In this documentary, film-maker Damon Gameau becomes his own guinea pig and spends 60 days eating healthy foods with added sugar. Before this process, he had eradicated sugar from his diet so the contrast is even more pronounced. Over the course of the 60 days he puts on considerable weight, experiences mood swings and notices a drop in overall motivation. What I found so alarming about this film was that it didn't play things easy and simply expose the dangers of excessive sugar intake. Gameau doesn't consume any junk food whatsoever, such as fizzy juice, sweets or ice cream, he instead purely sticks to food marketed as healthy. It's this more than anything that sets off alarm bells because this route seems to most people a route to weight loss and improved physical well-being, yet as the film demonstrates it actually leads to obesity and mental damage. Time and again we are shown the volumes of sugar that is hidden in so-called 'healthy' foods and it makes you pause for thought. What comes out loud and clear is that sugar is clearly a socially acceptable form of addiction and the sugar industry have been instrumental in minimising public information on the dangers their product presents. It's very interesting to note that over the course of his 60 day experiment Gameau eats no more calories than he did previously, yet he puts on almost a stone in weight. One of the key lessons, therefore, is that there are calories and there are calories, i.e. sugar calories affect the body decidedly differently to the way protein and carb ones do. The approach taken by the film is very much of the fun and informative variety. Sometimes the humour doesn't work so well but in the main this approach is good in that it is very accessible. After all, this is a film that you would want children to watch and learn from. There are a couple of star cameos with Hugh Jackman giving us a brief history lesson about man's relationship with sugar and Stephen Fry pops up to explain some of the science behind it. On the whole, I found this to be an excellent wake-up call about a subject I had hitherto given minimal thought to. There is a lot of very valuable information in this film that could be genuinely life changing if applied to your day to day life, and I reckon that is as good a recommendation as anyone could need.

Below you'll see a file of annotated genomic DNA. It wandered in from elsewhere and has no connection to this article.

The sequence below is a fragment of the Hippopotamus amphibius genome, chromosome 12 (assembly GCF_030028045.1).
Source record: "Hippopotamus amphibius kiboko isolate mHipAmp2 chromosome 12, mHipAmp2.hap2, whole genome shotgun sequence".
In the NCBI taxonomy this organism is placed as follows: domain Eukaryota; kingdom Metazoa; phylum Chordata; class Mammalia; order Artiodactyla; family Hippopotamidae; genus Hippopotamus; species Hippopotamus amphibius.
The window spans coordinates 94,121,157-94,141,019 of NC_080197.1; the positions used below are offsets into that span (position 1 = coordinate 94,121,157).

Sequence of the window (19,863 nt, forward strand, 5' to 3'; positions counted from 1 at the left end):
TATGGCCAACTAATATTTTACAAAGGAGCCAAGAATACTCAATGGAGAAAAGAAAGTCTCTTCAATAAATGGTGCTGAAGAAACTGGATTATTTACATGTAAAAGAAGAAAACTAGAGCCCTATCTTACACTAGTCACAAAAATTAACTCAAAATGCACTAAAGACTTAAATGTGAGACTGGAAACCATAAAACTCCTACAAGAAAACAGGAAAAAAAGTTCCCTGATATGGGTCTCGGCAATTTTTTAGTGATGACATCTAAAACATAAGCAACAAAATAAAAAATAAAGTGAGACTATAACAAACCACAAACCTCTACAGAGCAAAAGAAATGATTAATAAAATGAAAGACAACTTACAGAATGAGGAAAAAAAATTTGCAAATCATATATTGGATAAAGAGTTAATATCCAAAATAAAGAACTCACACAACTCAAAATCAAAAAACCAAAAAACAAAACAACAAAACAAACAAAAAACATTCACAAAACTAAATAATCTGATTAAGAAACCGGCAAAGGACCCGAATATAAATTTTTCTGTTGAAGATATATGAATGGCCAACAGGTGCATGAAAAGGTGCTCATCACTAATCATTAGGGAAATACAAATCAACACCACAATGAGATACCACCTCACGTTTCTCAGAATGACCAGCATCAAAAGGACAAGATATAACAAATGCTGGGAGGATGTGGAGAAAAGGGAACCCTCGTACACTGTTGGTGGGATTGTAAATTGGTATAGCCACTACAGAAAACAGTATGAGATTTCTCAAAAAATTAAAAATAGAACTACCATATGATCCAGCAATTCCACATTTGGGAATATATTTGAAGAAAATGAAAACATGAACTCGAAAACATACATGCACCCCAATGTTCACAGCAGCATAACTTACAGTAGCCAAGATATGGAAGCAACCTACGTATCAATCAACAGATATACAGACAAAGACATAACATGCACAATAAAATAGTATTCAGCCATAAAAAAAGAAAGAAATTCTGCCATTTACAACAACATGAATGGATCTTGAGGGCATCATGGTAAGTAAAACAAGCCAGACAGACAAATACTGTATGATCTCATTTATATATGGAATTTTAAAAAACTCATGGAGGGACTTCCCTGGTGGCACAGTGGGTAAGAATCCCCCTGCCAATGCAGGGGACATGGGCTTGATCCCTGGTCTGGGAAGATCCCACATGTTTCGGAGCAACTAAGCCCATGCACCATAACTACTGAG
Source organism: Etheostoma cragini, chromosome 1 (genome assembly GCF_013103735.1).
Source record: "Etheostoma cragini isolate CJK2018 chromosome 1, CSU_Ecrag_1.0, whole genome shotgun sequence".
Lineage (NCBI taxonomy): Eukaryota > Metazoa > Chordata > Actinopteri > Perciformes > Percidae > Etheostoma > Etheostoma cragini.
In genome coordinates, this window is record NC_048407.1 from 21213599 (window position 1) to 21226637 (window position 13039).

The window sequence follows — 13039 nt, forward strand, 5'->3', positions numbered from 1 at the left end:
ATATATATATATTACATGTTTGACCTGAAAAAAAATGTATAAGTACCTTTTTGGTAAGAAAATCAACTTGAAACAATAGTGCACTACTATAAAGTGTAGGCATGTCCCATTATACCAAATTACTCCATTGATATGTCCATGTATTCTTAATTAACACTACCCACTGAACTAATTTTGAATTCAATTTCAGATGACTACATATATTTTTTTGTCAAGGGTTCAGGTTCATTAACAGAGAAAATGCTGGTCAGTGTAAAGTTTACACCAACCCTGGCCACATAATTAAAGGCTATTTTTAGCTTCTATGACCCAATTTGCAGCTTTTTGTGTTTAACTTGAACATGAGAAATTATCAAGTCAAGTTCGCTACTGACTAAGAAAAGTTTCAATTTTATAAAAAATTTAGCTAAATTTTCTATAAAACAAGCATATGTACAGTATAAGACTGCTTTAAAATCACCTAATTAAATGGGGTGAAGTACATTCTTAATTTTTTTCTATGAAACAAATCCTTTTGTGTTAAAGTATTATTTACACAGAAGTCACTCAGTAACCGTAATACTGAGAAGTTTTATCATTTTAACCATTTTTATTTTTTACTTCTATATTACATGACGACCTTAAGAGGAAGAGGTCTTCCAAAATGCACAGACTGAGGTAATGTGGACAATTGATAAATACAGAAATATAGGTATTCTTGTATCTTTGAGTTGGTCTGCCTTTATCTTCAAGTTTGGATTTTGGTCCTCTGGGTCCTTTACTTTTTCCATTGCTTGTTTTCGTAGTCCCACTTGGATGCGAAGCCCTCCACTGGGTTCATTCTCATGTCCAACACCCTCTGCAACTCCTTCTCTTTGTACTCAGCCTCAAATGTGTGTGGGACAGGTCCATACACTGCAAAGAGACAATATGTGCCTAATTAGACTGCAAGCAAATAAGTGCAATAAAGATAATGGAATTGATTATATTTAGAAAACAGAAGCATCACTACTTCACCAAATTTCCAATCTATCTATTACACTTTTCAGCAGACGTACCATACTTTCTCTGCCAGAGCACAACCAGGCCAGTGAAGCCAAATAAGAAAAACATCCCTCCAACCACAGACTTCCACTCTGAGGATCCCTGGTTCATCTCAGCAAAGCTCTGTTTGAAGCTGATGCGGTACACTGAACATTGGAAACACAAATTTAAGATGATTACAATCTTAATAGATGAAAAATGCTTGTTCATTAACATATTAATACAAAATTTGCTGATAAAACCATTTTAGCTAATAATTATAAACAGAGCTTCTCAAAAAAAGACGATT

The last time I saw such documentary film was 'Food, Inc.'. In the mean time I have seen documentaries about different topics, but not food. It was a long gap indeed, because then I was in my early twenties and now watching this film made me realise how to look at the food I eat everyday. So believe me, if you are in your late twenties and above, this will inspire you. But for others, like the youngsters and kids, it will be an educational film. This Australian film looks funny from the outside, but the information it gives can't simply be discarded. I liked the actor, who was the writer, director, producer of the film and the dedication was highly appreciable. Because it was not just go out and make a film, but he himself placed into the centre of the film plot. Initially I thought it was a crazy idea, but at the end I'm stunned. For everything, from what he did and what this film revealed. When it comes to the food, there are many things to be concerned. But this film was focused on sugar, about the foods we eat, which has a strong sugar presence and how it is affecting our health. Damon Gameau decided to experiment himself by consuming per day, forty teaspoons of sugar and from sugary products that easily available in the market. And monitoring carefully the changes in his body along the way his wife's pregnancy. "Sugar's not evil, but life's so much better when you get rid of it." The film is not all about the experiment he's doing, it also gives some details about the people who are suffering big from modern foods. Especially I'm happy for openly giving opinions about the soft drinks from Coke and Pepsi brands. Damon also travelled to the US and he continued what he was doing, alongside collecting some new input from the experts, as well as meeting the victims. The rapid change in his physique and health gives a report on what direction the experiment is heading. From damaging the skin to the putting his internal body organs into various risks of diseases such as liver failure, heart attack and many more. There's a brief appearance of Hugh Jackman, but don't expect more than that. It had no big impact, because the film's topic was much bigger than his part in the film. The film gave me some idea about how to deal with the food I consume. If you are concerned about your weight, particularly fat tummy, you will know what to do after watching this. I mean this does not guide you through, but opens your eyes. It points out where you are committing your mistake. It does not tell to completely cut off the sugary, but know your limit and behave. One of the best documentary films. Do whatever you want after watching this, but before that don't think to skip it. You can call it an inspirational, educational or a message deliverer, but this film has committed to highlight what went wrong with the modern day diet. And how the food industry is responding to all the accusations. But you should know what's better for you, so think twice before touching any sugar products. Especially be aware of fructose (who is the villain of this story), which might not equate to nicotine, but the consequences are. 9/10